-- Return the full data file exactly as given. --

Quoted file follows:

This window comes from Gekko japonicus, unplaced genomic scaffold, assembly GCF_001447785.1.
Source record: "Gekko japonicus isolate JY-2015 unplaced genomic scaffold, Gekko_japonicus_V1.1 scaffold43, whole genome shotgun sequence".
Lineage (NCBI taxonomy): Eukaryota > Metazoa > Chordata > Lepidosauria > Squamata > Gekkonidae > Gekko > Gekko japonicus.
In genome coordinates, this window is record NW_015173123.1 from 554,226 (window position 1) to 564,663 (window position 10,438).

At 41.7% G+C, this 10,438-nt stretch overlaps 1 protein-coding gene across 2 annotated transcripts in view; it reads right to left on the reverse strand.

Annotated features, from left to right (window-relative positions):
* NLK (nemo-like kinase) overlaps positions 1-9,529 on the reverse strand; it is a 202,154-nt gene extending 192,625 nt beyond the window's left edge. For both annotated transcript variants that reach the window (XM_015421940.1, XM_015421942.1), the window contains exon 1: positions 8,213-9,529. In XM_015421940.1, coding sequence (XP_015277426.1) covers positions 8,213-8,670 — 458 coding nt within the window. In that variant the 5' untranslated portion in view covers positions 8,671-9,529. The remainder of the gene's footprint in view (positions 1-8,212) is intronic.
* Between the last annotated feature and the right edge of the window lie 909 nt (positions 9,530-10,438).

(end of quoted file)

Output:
This window comes from Gekko japonicus, unplaced genomic scaffold, assembly GCF_001447785.1.
Source record: "Gekko japonicus isolate JY-2015 unplaced genomic scaffold, Gekko_japonicus_V1.1 scaffold43, whole genome shotgun sequence".
Lineage (NCBI taxonomy): Eukaryota > Metazoa > Chordata > Lepidosauria > Squamata > Gekkonidae > Gekko > Gekko japonicus.
In genome coordinates, this window is record NW_015173123.1 from 554,226 (window position 1) to 564,663 (window position 10,438).

At 41.7% G+C, this 10,438-nt stretch overlaps 1 protein-coding gene across 2 annotated transcripts in view; it reads right to left on the reverse strand.

Annotated features, from left to right (window-relative positions):
* NLK (nemo-like kinase) overlaps positions 1-9,529 on the reverse strand; it is a 202,154-nt gene extending 192,625 nt beyond the window's left edge. For both annotated transcript variants that reach the window (XM_015421940.1, XM_015421942.1), the window contains exon 1: positions 8,213-9,529. In XM_015421940.1, coding sequence (XP_015277426.1) covers positions 8,213-8,670 — 458 coding nt within the window. In that variant the 5' untranslated portion in view covers positions 8,671-9,529. The remainder of the gene's footprint in view (positions 1-8,212) is intronic.
* Between the last annotated feature and the right edge of the window lie 909 nt (positions 9,530-10,438).